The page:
While married couples may seem to obviously need estate planning services, especially when children arrive, unmarried couples may actually need it more. It’s a pretty well known fact that when a married spouse passes away, the other will likely inherit a considerable portion of the estate, simply by virtue of the marriage. In the absence of a will, under our New York intestacy statutes found in the Estates, Powers and Trusts Law, surviving spouses are entitled to certain specific property including an assortment of cash, a vehicle, and personal property, then if there are no children, the survivor receives all remaining assets. If there are children, the spouse still receives those estate setoffs as well as $50,000 cash and half of the remainder of the estate. If the decedent named individuals or entities other than the spouse to receive property via beneficiary designations or joint title, whether inadvertently or intentionally, the surviving spouse can elect against assets other than life insurance to ensure a minimum of $50,000 or one third (1/3) of the net estate, whichever is greater.
But, what about individuals who are cohabitating but not legally married? The situation for them can become much more dire should one partner pass away without a solid estate plan in place. Unmarried couples typically keep their assets titled in indivdual name, so even if the couple lives together in a home, if the partner in title to the home dies , the other may have no legal right to the property. And it makes no difference if the survivor helped pay the mortgage, property taxes and repairs. If the decedent’s estate plan fails to address the survivor’s rights, he or she could be summarily evicted from a home of decades. Intestacy laws favor descendants and then ancestors; there is no provision for domestic partners or committed companions of any title. In our firm we have seen frail senior citizens who cared for a partner with dementia for years asked by surviving adult children to vacate property within days of their loved one’s passing. We have also seen the situation where the parents of an adult child who did not approve of their son’s lifestyle threatened to change the locks on their son’s business and life partner of years after their son died. To suffer a devastating loss and then to be treated callously by entitled survivors, sometimes without prior warning, only compounds an already difficult situation. Knowing the cruelty is often motivated by desire for the financial gain to be had from liquidation of a valuable asset is sickening. Saddest of all is that these dilemmas could be easily avoided with some proactive planning.
In order to avoid this kind of drama, it may make sense to add the other partner as an owner to real estate and other acounts, perhaps as joint tenants with rights of survivorship. It may make better sense to create a living trust to hold real estate and other individual assets to allow for continued management after the main owner passes without risk of the survivor being removed or being forced out due to lack of ability to pay carrying charges on the property. Only after a thorough vetting of wishes, family makeup, holdings of both partners and liquidity can recommendations be made.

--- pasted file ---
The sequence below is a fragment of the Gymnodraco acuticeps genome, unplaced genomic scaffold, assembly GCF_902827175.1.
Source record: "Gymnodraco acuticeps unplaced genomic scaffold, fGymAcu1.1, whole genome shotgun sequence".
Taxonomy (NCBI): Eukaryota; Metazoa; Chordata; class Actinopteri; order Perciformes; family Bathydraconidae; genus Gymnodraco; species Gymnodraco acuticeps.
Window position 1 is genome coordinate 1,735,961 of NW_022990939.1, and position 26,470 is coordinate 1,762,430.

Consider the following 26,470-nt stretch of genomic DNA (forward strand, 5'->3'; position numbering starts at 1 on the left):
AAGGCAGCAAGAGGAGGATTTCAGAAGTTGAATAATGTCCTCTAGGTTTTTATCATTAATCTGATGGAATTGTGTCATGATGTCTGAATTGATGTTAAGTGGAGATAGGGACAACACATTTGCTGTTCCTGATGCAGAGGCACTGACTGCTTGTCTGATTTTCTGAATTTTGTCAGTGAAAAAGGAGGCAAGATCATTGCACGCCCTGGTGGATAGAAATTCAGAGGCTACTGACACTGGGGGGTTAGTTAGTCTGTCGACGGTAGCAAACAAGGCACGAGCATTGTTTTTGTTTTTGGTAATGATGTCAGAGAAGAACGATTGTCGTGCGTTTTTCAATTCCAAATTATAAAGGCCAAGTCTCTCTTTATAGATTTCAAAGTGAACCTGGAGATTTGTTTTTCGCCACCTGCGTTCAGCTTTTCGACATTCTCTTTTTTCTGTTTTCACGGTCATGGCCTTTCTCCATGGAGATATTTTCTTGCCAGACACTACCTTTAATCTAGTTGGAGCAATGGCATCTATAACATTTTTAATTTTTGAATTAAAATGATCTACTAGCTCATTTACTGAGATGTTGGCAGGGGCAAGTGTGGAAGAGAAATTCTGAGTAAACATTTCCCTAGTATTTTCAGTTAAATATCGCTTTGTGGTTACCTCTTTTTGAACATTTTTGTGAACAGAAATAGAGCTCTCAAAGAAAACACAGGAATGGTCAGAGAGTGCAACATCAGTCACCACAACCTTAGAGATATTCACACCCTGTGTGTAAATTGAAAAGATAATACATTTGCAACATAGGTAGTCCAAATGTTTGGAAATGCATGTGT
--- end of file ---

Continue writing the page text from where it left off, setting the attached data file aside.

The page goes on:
There are potential tax implications to any planning solution. Under the new tax changes ushered in at the end of 2017 the likelihood of federal estate tax liability has lessened for most with a current per person estate, gift and generation skipping transfer tax exemption of $11,200,000, which are linked to inflation adjustments through the end of 2025. New Yorkers face a state estate tax, however, which for 2018 caps the basic exclusion amount at $5,250,000. Under the enabling state legislation the basic exclusion amount should match the federal exemption amount, whatever that may be, in 2019, but state legislators included a line in the 2014 New York changes that tied the exemption to the federal amount as of January 1, 2014, indexed for inflation, so it remains to be seen if New Yorkers will really see much more of an increased basic exclusion amount in 2019.
And don’t forget that although the federal gift tax exemption has risen to $11,200,000 this year, the annual per person gift tax exclusion is still $15,000.00, so any gift to a partner technically brings the analagous requirement to file a gift tax return for the value over $15,000.
Finally, while the focus of this piece was to highlight the need to provide for a non-marital partner, plenty of traditional reasons still remain to undertake planning: protecting minor children; preserving inheritances for minors and those with special needs; prepation of advance directives to ensure wishes are honored in the event of incapacity or disability; coordinating beneficiary designations with planning; formalizing business arrangements for business owners and investors; and safeguarding burial or cremation wishes by naming your agent for final arrangements.
Until now you may have been blissfully unaware of the concerns you and your significant other face should one of you die without protecting property rights for the other. Meeting with your estate planning lawyer is an excellent way to determine what concerns you should have and how to address them.
Lisa M. Powers, Esq. is a Partner in the Wealth Protection and Transfer practice group at Boylan Code, LLP.
To read the published article in the Daily Record, click here.